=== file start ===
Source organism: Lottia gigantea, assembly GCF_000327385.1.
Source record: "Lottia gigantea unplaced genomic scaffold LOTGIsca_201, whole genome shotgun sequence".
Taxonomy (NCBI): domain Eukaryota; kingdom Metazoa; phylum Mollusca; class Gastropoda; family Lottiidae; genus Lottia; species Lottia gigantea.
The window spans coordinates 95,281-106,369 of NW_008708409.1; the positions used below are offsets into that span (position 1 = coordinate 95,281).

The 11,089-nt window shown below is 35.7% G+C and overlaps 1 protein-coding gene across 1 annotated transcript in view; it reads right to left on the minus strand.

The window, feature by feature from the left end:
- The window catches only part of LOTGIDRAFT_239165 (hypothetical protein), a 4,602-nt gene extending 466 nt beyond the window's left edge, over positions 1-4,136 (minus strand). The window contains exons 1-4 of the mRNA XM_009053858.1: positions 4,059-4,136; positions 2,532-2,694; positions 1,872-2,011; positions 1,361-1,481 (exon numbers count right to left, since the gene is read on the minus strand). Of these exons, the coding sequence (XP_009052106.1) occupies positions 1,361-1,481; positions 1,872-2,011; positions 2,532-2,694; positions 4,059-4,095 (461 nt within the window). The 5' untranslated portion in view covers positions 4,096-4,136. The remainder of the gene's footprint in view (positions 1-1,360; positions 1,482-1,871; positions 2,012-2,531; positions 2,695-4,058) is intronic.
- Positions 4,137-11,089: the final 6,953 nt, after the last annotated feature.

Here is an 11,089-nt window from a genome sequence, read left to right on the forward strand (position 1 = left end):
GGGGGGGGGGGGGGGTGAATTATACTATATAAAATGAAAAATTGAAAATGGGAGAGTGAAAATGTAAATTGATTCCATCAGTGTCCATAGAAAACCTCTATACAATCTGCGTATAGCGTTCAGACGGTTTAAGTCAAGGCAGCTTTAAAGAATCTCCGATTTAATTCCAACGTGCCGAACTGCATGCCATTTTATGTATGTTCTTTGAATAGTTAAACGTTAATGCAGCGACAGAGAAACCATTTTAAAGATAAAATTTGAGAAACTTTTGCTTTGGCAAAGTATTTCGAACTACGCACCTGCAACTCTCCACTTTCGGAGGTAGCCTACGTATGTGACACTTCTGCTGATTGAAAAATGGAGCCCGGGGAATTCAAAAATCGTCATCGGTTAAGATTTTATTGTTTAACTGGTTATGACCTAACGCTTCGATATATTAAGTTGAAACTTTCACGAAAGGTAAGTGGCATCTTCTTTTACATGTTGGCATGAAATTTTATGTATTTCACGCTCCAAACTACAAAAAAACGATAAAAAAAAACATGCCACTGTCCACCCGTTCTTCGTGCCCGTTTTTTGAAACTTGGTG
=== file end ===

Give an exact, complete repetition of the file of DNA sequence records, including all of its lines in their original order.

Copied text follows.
Source organism: Lottia gigantea, assembly GCF_000327385.1.
Source record: "Lottia gigantea unplaced genomic scaffold LOTGIsca_201, whole genome shotgun sequence".
Taxonomy (NCBI): domain Eukaryota; kingdom Metazoa; phylum Mollusca; class Gastropoda; family Lottiidae; genus Lottia; species Lottia gigantea.
The window spans coordinates 95,281-106,369 of NW_008708409.1; the positions used below are offsets into that span (position 1 = coordinate 95,281).

The 11,089-nt window shown below is 35.7% G+C and overlaps 1 protein-coding gene across 1 annotated transcript in view; it reads right to left on the minus strand.

The window, feature by feature from the left end:
- The window catches only part of LOTGIDRAFT_239165 (hypothetical protein), a 4,602-nt gene extending 466 nt beyond the window's left edge, over positions 1-4,136 (minus strand). The window contains exons 1-4 of the mRNA XM_009053858.1: positions 4,059-4,136; positions 2,532-2,694; positions 1,872-2,011; positions 1,361-1,481 (exon numbers count right to left, since the gene is read on the minus strand). Of these exons, the coding sequence (XP_009052106.1) occupies positions 1,361-1,481; positions 1,872-2,011; positions 2,532-2,694; positions 4,059-4,095 (461 nt within the window). The 5' untranslated portion in view covers positions 4,096-4,136. The remainder of the gene's footprint in view (positions 1-1,360; positions 1,482-1,871; positions 2,012-2,531; positions 2,695-4,058) is intronic.
- Positions 4,137-11,089: the final 6,953 nt, after the last annotated feature.

Here is an 11,089-nt window from a genome sequence, read left to right on the forward strand (position 1 = left end):
GGGGGGGGGGGGGGGTGAATTATACTATATAAAATGAAAAATTGAAAATGGGAGAGTGAAAATGTAAATTGATTCCATCAGTGTCCATAGAAAACCTCTATACAATCTGCGTATAGCGTTCAGACGGTTTAAGTCAAGGCAGCTTTAAAGAATCTCCGATTTAATTCCAACGTGCCGAACTGCATGCCATTTTATGTATGTTCTTTGAATAGTTAAACGTTAATGCAGCGACAGAGAAACCATTTTAAAGATAAAATTTGAGAAACTTTTGCTTTGGCAAAGTATTTCGAACTACGCACCTGCAACTCTCCACTTTCGGAGGTAGCCTACGTATGTGACACTTCTGCTGATTGAAAAATGGAGCCCGGGGAATTCAAAAATCGTCATCGGTTAAGATTTTATTGTTTAACTGGTTATGACCTAACGCTTCGATATATTAAGTTGAAACTTTCACGAAAGGTAAGTGGCATCTTCTTTTACATGTTGGCATGAAATTTTATGTATTTCACGCTCCAAACTACAAAAAAACGATAAAAAAAAACATGCCACTGTCCACCCGTTCTTCGTGCCCGTTTTTTGAAACTTGGTG